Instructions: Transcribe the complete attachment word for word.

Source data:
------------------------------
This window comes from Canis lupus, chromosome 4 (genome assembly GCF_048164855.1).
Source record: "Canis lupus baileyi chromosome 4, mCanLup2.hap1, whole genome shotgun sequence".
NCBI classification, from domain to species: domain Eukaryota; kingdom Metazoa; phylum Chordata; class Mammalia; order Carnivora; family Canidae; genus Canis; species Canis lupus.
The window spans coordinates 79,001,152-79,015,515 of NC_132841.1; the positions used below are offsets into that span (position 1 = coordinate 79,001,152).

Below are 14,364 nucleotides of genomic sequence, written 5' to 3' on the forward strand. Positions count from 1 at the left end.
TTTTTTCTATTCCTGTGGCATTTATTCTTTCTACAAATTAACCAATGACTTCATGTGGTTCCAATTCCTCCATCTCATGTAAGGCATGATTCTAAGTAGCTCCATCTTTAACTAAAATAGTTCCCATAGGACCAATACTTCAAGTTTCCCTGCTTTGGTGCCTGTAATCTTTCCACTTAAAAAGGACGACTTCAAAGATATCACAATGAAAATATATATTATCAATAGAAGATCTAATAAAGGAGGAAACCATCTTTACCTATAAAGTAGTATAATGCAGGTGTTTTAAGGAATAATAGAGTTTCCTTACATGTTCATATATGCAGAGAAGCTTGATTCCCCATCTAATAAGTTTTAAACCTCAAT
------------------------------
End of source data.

This window comes from Canis lupus, chromosome 4 (genome assembly GCF_048164855.1).
Source record: "Canis lupus baileyi chromosome 4, mCanLup2.hap1, whole genome shotgun sequence".
NCBI classification, from domain to species: domain Eukaryota; kingdom Metazoa; phylum Chordata; class Mammalia; order Carnivora; family Canidae; genus Canis; species Canis lupus.
The window spans coordinates 79,001,152-79,015,515 of NC_132841.1; the positions used below are offsets into that span (position 1 = coordinate 79,001,152).

Below are 14,364 nucleotides of genomic sequence, written 5' to 3' on the forward strand. Positions count from 1 at the left end.
TTTTTTCTATTCCTGTGGCATTTATTCTTTCTACAAATTAACCAATGACTTCATGTGGTTCCAATTCCTCCATCTCATGTAAGGCATGATTCTAAGTAGCTCCATCTTTAACTAAAATAGTTCCCATAGGACCAATACTTCAAGTTTCCCTGCTTTGGTGCCTGTAATCTTTCCACTTAAAAAGGACGACTTCAAAGATATCACAATGAAAATATATATTATCAATAGAAGATCTAATAAAGGAGGAAACCATCTTTACCTATAAAGTAGTATAATGCAGGTGTTTTAAGGAATAATAGAGTTTCCTTACATGTTCATATATGCAGAGAAGCTTGATTCCCCATCTAATAAGTTTTAAACCTCAAT